I hope it is has been completely evident during my pregnancy that having the opportunity to create and carry this baby has been one of the most humbling and amazing times of my life. I do not take anything for granted, and many days, it is hard to believe that the Lord had it in His plan to allow us to "overcome" infertility. I have not forgotten any of you who are still in the trenches; I still weep when you weep, rejoice when you rejoice, and I understand if reading about diapers is the last thing you want to do. A dear friend commented on my reflective post on Friday: "I want to hope but it just hurts too much. I'm so glad that you got your miracle...", and it made me reconsider my post in a new light....

All my "year later" posts this year are infertility success stories of the most obvious kind: after a long battle, we are finally expecting a baby. But what if we hadn't been blessed this year? What if we were celebrating Bert's "gotcha day" without freshly-washed diapers on the changing table or without an infant seat in my office? What if we had continued to eat organically and lead healthy lives and enjoy our dogs and strive to be a fulfilled family of two? Would I still feel like we had overcome infertility- would I still feel like we were an infertility success story?....

What is the most inclusive definition of an infertility success story that you can be comfortable with? Does it have to mean that the couple conceives or adopts a baby? Can someone be an infertility success story without growing their family?

Without wanting to seem like I was the perfect infertility struggler, I would like to think that we were well on our way to being an infertility success story. On December 30, 2010, I wrote about what I thought 2011 might bring:

"I don't really think anything big is going to happen for us in 2011. I think we will continue loving each other and our dogs, paying down our mortgage, reading good books, making wonderful food, and falling asleep at 9:15pm. I think in the eyes of most people, we will be kind of boring. And I think in the eyes of society, we will be less than a family.

But I think 2011 will be a good year. And I'm not trying to be vague just so next year at this time I won't be proven wrong again. I have high hopes for it in every way except for expanding our family."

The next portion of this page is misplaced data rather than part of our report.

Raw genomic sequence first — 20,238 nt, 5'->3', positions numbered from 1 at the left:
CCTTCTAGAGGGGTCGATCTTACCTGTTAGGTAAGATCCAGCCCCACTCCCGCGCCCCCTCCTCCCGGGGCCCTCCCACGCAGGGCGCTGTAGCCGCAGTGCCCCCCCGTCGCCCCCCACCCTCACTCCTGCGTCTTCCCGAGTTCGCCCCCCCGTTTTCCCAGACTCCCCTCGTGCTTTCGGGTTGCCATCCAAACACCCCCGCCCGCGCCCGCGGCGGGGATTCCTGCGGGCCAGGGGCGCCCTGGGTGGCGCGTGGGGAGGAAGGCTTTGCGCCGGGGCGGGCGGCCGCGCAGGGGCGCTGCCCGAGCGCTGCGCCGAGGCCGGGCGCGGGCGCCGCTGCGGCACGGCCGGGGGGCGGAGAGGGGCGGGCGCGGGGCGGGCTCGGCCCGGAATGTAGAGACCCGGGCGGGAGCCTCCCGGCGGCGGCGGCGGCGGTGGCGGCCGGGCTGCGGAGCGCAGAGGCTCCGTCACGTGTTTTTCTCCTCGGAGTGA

Despite the fact that I didn't think that our family would expand, we had every intention of living each day the best it could be, and not cowering in the dark scary shadows that infertility can cast. It had taken months after our failed IVF(s) for us to reach this conclusion and commit ourselves to living this way. But we had decided to make a change for the better in how we lived in 2011. And I'd consider that a success, a triumph.

I know this is long, and I hope that none of it has been hurtful or oblivious or lacking compassion. I am so gratefully, humbly, amazingly almost 31 weeks pregnant, but there will never be a day when infertility doesn't touch my life in some way. I may seem like a knocked-out-of-the-park infertility success story, but just because we "overcame" infertility this way doesn't mean that when your family expands, infertility goes away, or that you have to be pregnant or adopt to be a "success" story. I truly believe that just as we are all unique and precious, there is a unique and precious resolution to our infertility battles.

My prayer for all of us today, no matter waiting or pregnant or mothering, is that we can trust God enough to let him show us and wow us with what our infertility resolution will be.

9 comments:

callmemama said...

I posted about a similar topic the other day, but for me adoption has erased almost all of the pain of infertility. Probably not permanently, but a girl can dream, right? I find myself eager to let go of it all and live in the "now", where as before we became parents, I refused to let go of anything. Parenthood was my only focus and I was pretty damn sure I wasn't going to be happy or whole without it. Not necessarily the healthiest of attitudes, but I'm only human after all.
Maybe because of that attitude, most of my friendships didn't really survive infertility...although I would say infertility is the reason I couldn't make new friends more than it ruined my older friendships. It's hard to make friends when everyone your age has two or more kids already :(.